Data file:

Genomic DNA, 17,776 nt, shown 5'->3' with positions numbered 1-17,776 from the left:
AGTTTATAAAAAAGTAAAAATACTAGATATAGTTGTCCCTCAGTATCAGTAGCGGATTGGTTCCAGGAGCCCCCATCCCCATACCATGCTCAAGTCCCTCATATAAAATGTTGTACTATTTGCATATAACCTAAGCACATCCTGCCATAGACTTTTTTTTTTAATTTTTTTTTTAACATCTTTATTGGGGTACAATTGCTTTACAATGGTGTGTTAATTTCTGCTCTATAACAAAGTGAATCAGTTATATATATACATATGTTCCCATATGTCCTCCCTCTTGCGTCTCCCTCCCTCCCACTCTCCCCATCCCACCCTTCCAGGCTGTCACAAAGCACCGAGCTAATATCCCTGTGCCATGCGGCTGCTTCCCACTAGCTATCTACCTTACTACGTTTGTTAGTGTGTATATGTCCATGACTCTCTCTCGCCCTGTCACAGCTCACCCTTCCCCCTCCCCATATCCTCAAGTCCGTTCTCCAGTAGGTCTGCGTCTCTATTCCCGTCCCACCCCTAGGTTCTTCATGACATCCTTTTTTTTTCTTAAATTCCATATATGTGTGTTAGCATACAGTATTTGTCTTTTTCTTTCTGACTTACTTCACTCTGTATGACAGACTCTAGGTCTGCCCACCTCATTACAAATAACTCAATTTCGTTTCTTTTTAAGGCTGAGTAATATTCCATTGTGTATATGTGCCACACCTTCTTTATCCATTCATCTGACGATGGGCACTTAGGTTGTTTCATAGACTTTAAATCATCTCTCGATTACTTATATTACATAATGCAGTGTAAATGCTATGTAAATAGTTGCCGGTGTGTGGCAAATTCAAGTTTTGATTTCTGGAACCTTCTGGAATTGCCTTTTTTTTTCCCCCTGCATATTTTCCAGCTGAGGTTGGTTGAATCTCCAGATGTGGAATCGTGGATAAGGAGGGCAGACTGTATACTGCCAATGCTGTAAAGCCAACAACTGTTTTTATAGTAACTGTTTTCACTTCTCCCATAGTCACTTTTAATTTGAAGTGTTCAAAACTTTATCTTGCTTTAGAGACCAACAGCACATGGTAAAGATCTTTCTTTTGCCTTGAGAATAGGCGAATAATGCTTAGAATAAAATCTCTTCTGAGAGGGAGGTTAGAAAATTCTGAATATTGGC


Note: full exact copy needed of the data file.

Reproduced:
Genomic DNA, 17,776 nt, shown 5'->3' with positions numbered 1-17,776 from the left:
AGTTTATAAAAAAGTAAAAATACTAGATATAGTTGTCCCTCAGTATCAGTAGCGGATTGGTTCCAGGAGCCCCCATCCCCATACCATGCTCAAGTCCCTCATATAAAATGTTGTACTATTTGCATATAACCTAAGCACATCCTGCCATAGACTTTTTTTTTTAATTTTTTTTTTAACATCTTTATTGGGGTACAATTGCTTTACAATGGTGTGTTAATTTCTGCTCTATAACAAAGTGAATCAGTTATATATATACATATGTTCCCATATGTCCTCCCTCTTGCGTCTCCCTCCCTCCCACTCTCCCCATCCCACCCTTCCAGGCTGTCACAAAGCACCGAGCTAATATCCCTGTGCCATGCGGCTGCTTCCCACTAGCTATCTACCTTACTACGTTTGTTAGTGTGTATATGTCCATGACTCTCTCTCGCCCTGTCACAGCTCACCCTTCCCCCTCCCCATATCCTCAAGTCCGTTCTCCAGTAGGTCTGCGTCTCTATTCCCGTCCCACCCCTAGGTTCTTCATGACATCCTTTTTTTTTCTTAAATTCCATATATGTGTGTTAGCATACAGTATTTGTCTTTTTCTTTCTGACTTACTTCACTCTGTATGACAGACTCTAGGTCTGCCCACCTCATTACAAATAACTCAATTTCGTTTCTTTTTAAGGCTGAGTAATATTCCATTGTGTATATGTGCCACACCTTCTTTATCCATTCATCTGACGATGGGCACTTAGGTTGTTTCATAGACTTTAAATCATCTCTCGATTACTTATATTACATAATGCAGTGTAAATGCTATGTAAATAGTTGCCGGTGTGTGGCAAATTCAAGTTTTGATTTCTGGAACCTTCTGGAATTGCCTTTTTTTTTCCCCCTGCATATTTTCCAGCTGAGGTTGGTTGAATCTCCAGATGTGGAATCGTGGATAAGGAGGGCAGACTGTATACTGCCAATGCTGTAAAGCCAACAACTGTTTTTATAGTAACTGTTTTCACTTCTCCCATAGTCACTTTTAATTTGAAGTGTTCAAAACTTTATCTTGCTTTAGAGACCAACAGCACATGGTAAAGATCTTTCTTTTGCCTTGAGAATAGGCGAATAATGCTTAGAATAAAATCTCTTCTGAGAGGGAGGTTAGAAAATTCTGAATATTGGC